Saturday, March 21, 2009

Financial institutions have been paying bonuses for bad behavior for 5 years

Compliance officers have noticed. See the article March 20 on

Chevy Chase Bank passed by the get-rich-quick schemes, just as it did in the 1980s when the Republican Keating Five brought down the American Savings & Loans. The reason? - SnLs were issuing the same kind of "liar loans" that brought on the financial crisis today. Those loans would never be paid back and the institutions knew it. The difference in banks who survived versus those that didn't, then and now, was the existence of strong compliance departments who looked out for the long term health and survival of the company.
The Corporate Library, which researches and reports on corporate governance, began criticizing the [Countrywide, the first and leading subprime lender] in 2004, when it was a Wall Street darling with a surging stock price.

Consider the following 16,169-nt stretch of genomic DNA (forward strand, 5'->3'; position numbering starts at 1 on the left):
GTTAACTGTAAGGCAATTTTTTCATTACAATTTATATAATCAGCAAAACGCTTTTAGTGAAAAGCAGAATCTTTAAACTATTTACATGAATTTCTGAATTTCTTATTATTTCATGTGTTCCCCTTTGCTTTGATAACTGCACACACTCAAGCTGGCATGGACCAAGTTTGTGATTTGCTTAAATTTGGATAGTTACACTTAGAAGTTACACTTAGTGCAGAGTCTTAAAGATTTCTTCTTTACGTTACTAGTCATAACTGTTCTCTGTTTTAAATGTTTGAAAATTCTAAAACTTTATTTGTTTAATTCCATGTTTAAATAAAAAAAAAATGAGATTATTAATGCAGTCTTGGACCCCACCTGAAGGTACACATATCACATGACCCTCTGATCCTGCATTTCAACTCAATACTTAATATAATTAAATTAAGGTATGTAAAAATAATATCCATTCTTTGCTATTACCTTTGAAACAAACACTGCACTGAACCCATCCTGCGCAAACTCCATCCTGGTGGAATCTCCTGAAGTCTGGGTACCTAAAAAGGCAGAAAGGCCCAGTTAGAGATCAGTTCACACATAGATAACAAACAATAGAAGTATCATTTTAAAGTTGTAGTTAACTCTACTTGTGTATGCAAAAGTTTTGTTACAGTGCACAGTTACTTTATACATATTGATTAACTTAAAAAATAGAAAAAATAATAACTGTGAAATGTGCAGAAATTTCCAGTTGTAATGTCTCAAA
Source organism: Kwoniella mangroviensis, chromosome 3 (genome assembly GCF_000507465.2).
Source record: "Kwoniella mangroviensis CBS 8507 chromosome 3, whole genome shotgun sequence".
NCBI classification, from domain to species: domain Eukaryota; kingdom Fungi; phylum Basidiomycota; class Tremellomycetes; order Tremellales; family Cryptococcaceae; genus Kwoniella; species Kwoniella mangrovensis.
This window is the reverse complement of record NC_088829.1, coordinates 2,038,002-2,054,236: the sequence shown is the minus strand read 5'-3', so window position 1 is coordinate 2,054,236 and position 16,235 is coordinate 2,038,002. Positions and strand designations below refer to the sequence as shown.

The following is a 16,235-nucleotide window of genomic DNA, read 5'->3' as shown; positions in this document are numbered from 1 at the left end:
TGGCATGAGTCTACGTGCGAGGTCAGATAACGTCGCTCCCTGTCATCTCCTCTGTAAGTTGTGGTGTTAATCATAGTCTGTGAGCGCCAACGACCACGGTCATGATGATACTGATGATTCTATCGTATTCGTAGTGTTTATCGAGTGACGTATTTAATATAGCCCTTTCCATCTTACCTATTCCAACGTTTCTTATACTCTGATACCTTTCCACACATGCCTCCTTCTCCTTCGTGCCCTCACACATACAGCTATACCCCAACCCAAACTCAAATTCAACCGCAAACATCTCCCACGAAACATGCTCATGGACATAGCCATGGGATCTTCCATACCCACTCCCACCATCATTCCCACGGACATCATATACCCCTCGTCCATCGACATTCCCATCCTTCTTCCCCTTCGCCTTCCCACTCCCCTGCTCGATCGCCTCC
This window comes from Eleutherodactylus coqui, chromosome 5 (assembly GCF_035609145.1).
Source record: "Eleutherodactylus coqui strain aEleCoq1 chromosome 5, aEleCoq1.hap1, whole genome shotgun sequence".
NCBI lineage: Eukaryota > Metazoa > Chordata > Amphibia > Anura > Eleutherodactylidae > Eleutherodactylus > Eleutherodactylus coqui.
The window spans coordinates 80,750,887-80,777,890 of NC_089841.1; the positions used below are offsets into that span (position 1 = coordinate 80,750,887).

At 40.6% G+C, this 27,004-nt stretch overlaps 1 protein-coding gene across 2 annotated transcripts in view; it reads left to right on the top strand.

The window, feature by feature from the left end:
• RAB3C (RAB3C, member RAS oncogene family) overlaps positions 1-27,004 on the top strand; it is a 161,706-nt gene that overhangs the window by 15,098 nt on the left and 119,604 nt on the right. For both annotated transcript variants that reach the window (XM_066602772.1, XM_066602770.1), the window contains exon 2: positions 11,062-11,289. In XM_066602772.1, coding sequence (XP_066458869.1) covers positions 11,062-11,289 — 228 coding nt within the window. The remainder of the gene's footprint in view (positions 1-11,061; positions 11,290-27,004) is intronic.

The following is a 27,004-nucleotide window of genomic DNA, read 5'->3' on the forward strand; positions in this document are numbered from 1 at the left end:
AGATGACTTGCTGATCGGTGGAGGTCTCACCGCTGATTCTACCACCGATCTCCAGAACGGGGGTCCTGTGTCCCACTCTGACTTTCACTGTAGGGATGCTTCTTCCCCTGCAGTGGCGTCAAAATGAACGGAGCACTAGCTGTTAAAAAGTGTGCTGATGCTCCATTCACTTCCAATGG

What did the Corporate Library notice? The CEO's pay package... wasn't the long-term sort that governance consultants recommend; his bonus was calculated in part by the rise in the stock price from the previous year.

Why make such a big deal over pay? Nell Minow, The Corporate Library's co-founder, says that CEO comp is "overwhelmingly" the most consistent predictor of poor performance. As her Countrywide report explained: "Any board which can make such poor decisions about a CEO's compensation package is almost certain to be making poor decisions elsewhere in its range of responsibilities." In fact, all the companies that received bailout funds to date were rated D or F by her group, ratings based in large part on skewed executive compensation, she adds.

1 comment:

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